Hutchison: I'm currently working on a project for the SouthBank Centre that operates in a similar space. It takes Evening Standard sandwich boards and invites the public to participate in a confusing mass-media spectacle. For ten days, the SouthBank will be awash with Evening Standard posters. But rather than the typical 'TV SOAP STAR DRUGS SHAME'-type headline, these ones will be ludicrously mundane, written by ordinary passers-by about their everyday lives. If it works, the piece will hover in an awkward mist of interpretations… absurdist intervention? Bungled advertising? Actual news? Dorothea Von Hantelmann talks about celebration as a more sophisticated form of cultural production than critique. She says that 'doing' rather than 'saying' is a better way to reveal the spectacle of our time. This makes sense to me; I'm more interested in becoming entangled in our culture than commenting from the outside.

Hunter: This topsy-turvy process of drawing out something critical or “edgy” from a conservative brand is something that your work as an advertising copywriter must have prepared you for. What shifted you towards fine art?

Hutchison: That's an interesting question. I think capitalism's driven by an internal criticality. It has no loyalty, no respect, no heroes. Watch the Bloomberg ticker: it moves in surprising directions. It's tirelessly precarious, inherently anarchic. So if advertising appears to have this phoney "edginess" etched into its slick surfaces, perhaps this is actually motivated by a true criticality, deep-set at the heart of our economic reality. In many ways, the ad industry's endless revision of consumer culture is good training for the strategies of fine art. You're constantly interrogating the things around you - throwing a lateral slant on existing cultural artefacts. That said, fizzy drinks become rather frustrating subject matter. I was living in New York at the time, where anything's possible. I got a few residencies, a studio, some lucky breaks. I started working with an artist called Paolo Tamburella - he was a huge inspiration.Thankfully, I stopped trying to cram my art practice into after-hours, and opted for a life of tuna sandwiches and intellectual brainfood.
 


Jeremy Hutchison, Nothing Need Be Ugly, installation view, 2010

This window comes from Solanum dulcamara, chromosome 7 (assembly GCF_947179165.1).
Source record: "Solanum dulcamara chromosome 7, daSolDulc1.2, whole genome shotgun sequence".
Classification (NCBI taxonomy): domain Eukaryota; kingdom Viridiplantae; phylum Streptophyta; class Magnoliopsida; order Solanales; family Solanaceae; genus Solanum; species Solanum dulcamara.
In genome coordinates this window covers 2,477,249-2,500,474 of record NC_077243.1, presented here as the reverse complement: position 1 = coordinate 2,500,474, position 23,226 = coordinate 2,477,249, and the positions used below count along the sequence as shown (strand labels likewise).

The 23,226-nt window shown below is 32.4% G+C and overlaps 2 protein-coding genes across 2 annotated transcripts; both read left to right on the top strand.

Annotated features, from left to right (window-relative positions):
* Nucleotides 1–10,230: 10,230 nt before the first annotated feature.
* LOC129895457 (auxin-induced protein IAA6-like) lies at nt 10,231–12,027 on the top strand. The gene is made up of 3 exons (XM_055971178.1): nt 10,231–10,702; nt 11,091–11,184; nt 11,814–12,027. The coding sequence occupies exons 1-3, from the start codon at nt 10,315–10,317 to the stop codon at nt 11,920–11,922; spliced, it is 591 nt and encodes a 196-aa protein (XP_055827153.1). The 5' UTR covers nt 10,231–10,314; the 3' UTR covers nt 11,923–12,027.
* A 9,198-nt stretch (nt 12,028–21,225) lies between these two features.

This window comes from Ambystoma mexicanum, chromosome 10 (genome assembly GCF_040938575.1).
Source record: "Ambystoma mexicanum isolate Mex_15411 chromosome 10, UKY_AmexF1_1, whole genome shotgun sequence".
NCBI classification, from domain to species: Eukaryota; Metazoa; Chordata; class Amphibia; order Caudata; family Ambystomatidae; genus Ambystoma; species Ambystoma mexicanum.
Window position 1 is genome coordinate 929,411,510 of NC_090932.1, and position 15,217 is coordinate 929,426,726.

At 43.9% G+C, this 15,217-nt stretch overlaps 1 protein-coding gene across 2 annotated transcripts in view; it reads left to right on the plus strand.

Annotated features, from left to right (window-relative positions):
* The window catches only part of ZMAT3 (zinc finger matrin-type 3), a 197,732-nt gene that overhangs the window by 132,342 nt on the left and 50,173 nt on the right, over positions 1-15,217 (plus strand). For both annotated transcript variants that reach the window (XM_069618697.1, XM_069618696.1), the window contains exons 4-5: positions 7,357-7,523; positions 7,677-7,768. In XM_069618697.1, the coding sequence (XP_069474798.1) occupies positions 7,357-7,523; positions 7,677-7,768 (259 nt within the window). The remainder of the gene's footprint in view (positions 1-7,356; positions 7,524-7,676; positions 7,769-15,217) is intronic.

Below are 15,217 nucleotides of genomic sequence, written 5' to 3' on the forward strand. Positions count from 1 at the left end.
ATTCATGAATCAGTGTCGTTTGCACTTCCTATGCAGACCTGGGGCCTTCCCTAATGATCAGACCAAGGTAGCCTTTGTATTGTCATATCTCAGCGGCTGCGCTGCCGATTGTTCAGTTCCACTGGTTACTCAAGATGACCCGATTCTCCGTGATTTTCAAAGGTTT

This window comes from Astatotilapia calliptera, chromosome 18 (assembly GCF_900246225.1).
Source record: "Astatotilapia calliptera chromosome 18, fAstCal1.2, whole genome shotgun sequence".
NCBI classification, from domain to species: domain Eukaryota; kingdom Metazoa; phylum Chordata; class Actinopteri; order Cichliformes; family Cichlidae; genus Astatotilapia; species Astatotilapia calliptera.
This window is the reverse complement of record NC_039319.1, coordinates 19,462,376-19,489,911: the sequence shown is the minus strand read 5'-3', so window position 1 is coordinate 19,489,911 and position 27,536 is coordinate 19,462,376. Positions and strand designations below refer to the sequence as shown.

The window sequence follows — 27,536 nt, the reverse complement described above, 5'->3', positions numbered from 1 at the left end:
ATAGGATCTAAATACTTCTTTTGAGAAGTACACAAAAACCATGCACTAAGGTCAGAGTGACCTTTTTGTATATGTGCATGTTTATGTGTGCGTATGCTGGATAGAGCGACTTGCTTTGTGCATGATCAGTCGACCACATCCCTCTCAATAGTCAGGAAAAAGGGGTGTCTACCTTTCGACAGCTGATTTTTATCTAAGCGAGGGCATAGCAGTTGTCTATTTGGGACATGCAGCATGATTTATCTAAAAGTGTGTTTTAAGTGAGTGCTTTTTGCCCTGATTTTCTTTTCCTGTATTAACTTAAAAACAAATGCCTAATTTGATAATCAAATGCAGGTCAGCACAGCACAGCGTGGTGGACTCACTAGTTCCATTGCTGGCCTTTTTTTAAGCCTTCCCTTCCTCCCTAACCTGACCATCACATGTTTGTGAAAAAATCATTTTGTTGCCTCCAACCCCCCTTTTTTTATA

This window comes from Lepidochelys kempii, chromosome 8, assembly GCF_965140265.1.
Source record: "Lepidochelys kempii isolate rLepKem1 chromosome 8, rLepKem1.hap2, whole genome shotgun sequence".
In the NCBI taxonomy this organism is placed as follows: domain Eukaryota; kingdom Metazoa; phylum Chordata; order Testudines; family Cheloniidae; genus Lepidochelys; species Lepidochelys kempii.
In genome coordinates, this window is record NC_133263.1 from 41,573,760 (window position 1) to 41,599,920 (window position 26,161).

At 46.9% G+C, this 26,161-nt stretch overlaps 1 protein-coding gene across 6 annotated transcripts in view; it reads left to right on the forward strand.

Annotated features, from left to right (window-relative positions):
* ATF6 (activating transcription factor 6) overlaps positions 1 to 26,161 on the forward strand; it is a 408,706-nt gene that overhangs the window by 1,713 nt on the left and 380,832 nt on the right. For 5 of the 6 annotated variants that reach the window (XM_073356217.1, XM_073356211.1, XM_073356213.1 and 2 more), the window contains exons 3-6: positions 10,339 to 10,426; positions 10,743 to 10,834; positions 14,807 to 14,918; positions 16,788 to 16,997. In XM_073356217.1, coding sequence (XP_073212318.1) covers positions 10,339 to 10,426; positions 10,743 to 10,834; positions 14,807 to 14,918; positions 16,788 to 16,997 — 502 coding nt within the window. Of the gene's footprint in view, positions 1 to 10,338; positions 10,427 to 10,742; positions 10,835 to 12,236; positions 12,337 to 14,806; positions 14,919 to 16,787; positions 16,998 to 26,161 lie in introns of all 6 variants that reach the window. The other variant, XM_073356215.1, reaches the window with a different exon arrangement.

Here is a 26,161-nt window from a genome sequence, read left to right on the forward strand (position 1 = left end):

Courtesy, the artist and Heal's

Hunter: So was your entrance into art practice through a sort of apprenticeship rather than formal education?

Hutchison: Not exactly; nothing's been very formal. For a long time I worked in a very solitary way. My practice emerged through a messy collision of linguistics, electronic noise music and a lot of wandering around cities. In 2006, I got involved with Paolo in a project down in New Orleans. Against the backdrop of the post-Katrina devastation, my work hit a wall of questions. So I hopped onto the Slade MA programme to try and figure them out. But during this period, I've come to realise that if I find the answers, my questions probably aren't interesting enough. (I graduate this June.)

Hunter: Is there a different ideas-generating process involved in making an art installation as opposed to ad copy?

Hutchison: Yes, I think so. One's silent and tidy, the other's noisy and really messy. Advertising's a tidy, reductive process. You start with a problem, and you have to whittle it down to a "creative solution". You remove ambiguities, misinterpretations, slippages. You find neat linguistic threads that connect unfamiliar ideas, and then you Photoshop out the flaws, fissures, imperfections. The success of an ad campaign - monitored by a focus group - is judged by the transmission of a message, perfectly intact. It's a bit like holy communion. As an artist, my activity is way messier. I try to find situations that make sense and riddle them with problems. Rather than seeking some silent transferal of meaning, I'm looking to create misunderstanding, mutation, confusion, noise. I think the success of an artwork is in the amount of noise it generates. It definitely shouldn't make sense.

Hunter: There’s a history of various exchanges between design, advertising and fine art, from abstract painter Sonia Delaunay’s fashion boutique to Tracey Emin’s designs for Longchamp and ads for Bombay Sapphire; the transposition of James Rosenquist’s billboard painter day job into his art; and magazine designer Barbara Kruger’s move into political art layouts. Do you see yourself positioned somewhere in this mix?

Hutchison: I think there's definitely something interesting about making artwork in the realm of the mass-media. When people aren't wearing their art goggles, perhaps they give a more gut-felt response. A few years ago, I visited the Museo de Bellas Artes in Mexico City. A man came in and made the sign of the crucifix on his chest, before gazing at the Diego Rivera murals. I want to break down this reverence between audience and artwork; I don't think it's helpful. But to give you a more direct answer, I'd rather not define my position. I think the job of an artist is to try to do the opposite: to find a place that's hardest to articulate. So rather than designating my cultural niche, I'd like to head for unexplored territory, and keep moving. With any luck, I'll find somewhere really weird.


Jeremy Hutchison, Nothing Need Be Ugly, production documentation, 2011
Courtesy, the artist and Heal's



Jeremy Hutchison, installation view, 2011
Courtesy, the artist and Heal's

 

Becky Hunter


Becky Hunter is a writer based in London and Durham, UK. She is Assistant Editor for Whitehot Magazine.
rebeccalouisehunter(at)yahoo.co.uk
www.beckyhunter.co.uk